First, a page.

NCAA grants Kalin a sixth year of eligibility BRAD EILERS Sports Editor

The University of Northern Iowa women’s basketball program had a down year this past season compared to the previous two seasons, during which they won back-to-back Missouri Valley Conference titles and made consecutive appearances in the NCAA Tournament. A large part of UNI’s success during that time was due to point guard Jacqui Kalin, who missed all of this past season due to an ACL injury she suffered in September. After having previously used an injury redshirt during the 2008-2009 season for an ankle injury, along with her most recent injury, Kalin’s future with the Panthers was in doubt. However, the NCAA officially granted Kalin a sixth year of eligibility for the

2012-13 season on Monday afternoon. UNI head coach Tanya Warren issued the following statement about the NCAA’s decision: “We are thrilled to have the opportunity to have Jacqui Kalin be a part of our program for one more year,” said Warren. “She exemplifies what a studentathlete should be and we couldn’t be happier to have her represent this university for another season. She has worked very hard for this opportunity.” Kalin was named the MVC Player of the Year following the 2010-11 season, in which she helped lead the Panthers to a 27-6 record and the school’s first-ever regular season MVC championship. She averaged 15.3 points per game and ranked No. 5 nationally with an assist-to-turnover ratio of 2.51. Kalin was also honored as the MVC Scholar-Athlete

PANTHER PROFILE continued from page 8

“I knew I was close, so I really couldn’t think of anything else for the entire week,” said Gooris. “When the list came out I was so relieved and happy. I’ve been trying to get to nationals for four years now so it was nice to finally make it.” Gooris competed at the NCAA

of the Year and claimed second-team Academic AllAmerican honors in 2011. Kalin will return for her senior year having scored 1,419 points in 102 career games at UNI. She is currently the fifth-leading scorer in UNI women’s basketball history. Kalin is also UNI’s all-time leader in free throw percentage, No. 4 in 3-pointers made and No. 6 in assists. Joining Kalin on next year’s squad will be three players with significant starting experience: Junior Amber Kirschbaum (34 starts), junior Mercedees Morgan (20 starts) and freshman Brooke Brown (13 starts). Sophomore Jess McDowell, freshman Brittni Donaldson and freshman Sharnae Lamar all averaged more than 10 minutes per game last season as well.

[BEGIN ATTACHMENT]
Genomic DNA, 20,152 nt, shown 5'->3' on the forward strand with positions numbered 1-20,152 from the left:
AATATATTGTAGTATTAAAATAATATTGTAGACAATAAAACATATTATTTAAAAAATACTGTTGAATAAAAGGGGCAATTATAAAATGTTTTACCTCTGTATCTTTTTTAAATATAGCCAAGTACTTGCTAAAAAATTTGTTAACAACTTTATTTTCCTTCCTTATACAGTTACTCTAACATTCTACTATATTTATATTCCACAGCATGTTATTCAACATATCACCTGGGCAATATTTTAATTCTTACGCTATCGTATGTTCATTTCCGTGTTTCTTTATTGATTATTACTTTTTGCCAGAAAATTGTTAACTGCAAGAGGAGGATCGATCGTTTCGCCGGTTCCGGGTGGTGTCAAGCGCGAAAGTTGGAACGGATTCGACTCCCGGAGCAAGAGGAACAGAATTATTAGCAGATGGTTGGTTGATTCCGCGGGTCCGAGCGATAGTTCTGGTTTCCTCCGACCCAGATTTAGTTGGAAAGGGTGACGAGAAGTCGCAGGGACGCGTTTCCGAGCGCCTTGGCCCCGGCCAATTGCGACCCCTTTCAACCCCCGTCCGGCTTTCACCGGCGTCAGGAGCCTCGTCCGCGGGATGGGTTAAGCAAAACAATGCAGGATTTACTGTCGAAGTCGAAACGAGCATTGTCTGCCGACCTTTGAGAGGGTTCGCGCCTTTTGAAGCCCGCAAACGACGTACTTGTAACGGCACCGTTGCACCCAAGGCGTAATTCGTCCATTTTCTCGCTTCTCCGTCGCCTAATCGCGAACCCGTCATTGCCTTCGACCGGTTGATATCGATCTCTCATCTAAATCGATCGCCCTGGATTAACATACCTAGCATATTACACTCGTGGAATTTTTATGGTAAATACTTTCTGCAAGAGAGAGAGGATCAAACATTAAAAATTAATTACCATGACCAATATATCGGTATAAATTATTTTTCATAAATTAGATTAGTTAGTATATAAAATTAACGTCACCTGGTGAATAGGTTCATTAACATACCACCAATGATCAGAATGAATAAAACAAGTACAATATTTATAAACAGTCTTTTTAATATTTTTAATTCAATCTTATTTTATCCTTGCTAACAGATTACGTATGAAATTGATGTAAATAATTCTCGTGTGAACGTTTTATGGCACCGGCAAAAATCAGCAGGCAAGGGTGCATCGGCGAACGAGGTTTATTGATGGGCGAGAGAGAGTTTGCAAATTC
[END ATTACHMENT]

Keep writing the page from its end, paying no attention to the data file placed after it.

Indoor Championships this past March and took home the ninth place honors next to fellow UNI teammate Olimpia Nowak. When it comes to getting mentally prepared before an event, Gooris likes to “joke about reaching different levels of being pumped up. Things like ‘beast mode,’ ‘zen mode,’ ‘sage mode’ and ‘God mode,’ each one greater than the one before it.”

Gooris was likely in “God mode” at the NCAA Indoor Championships, because he broke two of his own records on the first day, helping him earn second team All-American honors. Outside of track and field, Gooris likes to play video games and watch cartoons; he’s sort of a kid at heart. He is interested in mythology as well.

WASHPUN continued from page 8

Photo courtesy of Patrick Murphy-Racey/UTADPHOTO

Wes Washpun played one season with the University of Tennessee Volunteers before requesting a release from his scholarship. Washpun is expected to transfer to UNI.

JUSTIN ALLEN/Northern Iowan

UNI senior women’s basketball player Jacqui Kalin was granted a sixth year of eligibility by the NCAA after missing all of the 2011-12 season with an injury.

Tournament. The Panthers may have found a solution to their problem. On Monday night, Cedar Rapids native and former Cedar Rapids Washington High School first team all-stater Wes Washpun announced he would be joining the UNI men’s basketball team for the 2012-13 campaign. The announcement should become official sometime within the next week. UNI head coach Ben Jacobson was unavailable for comment. The 6-foot, 1-inch Washpun spent one season at the University of Tennessee, seeing action in 17 games as the team’s backup point guard. Due to NCAA transfer rules, Washpun won’t be eligible to play at UNI until the 2013-14 season. However, he will likely help fill the void left by Anthony James and Marc Sonnen following next season. Washpun was granted a release from his scholarship late last month. In limited action, Washpun averaged 0.9 points, 1.3 rebounds and 1.4 assists in 10.2 minutes per game. While those num-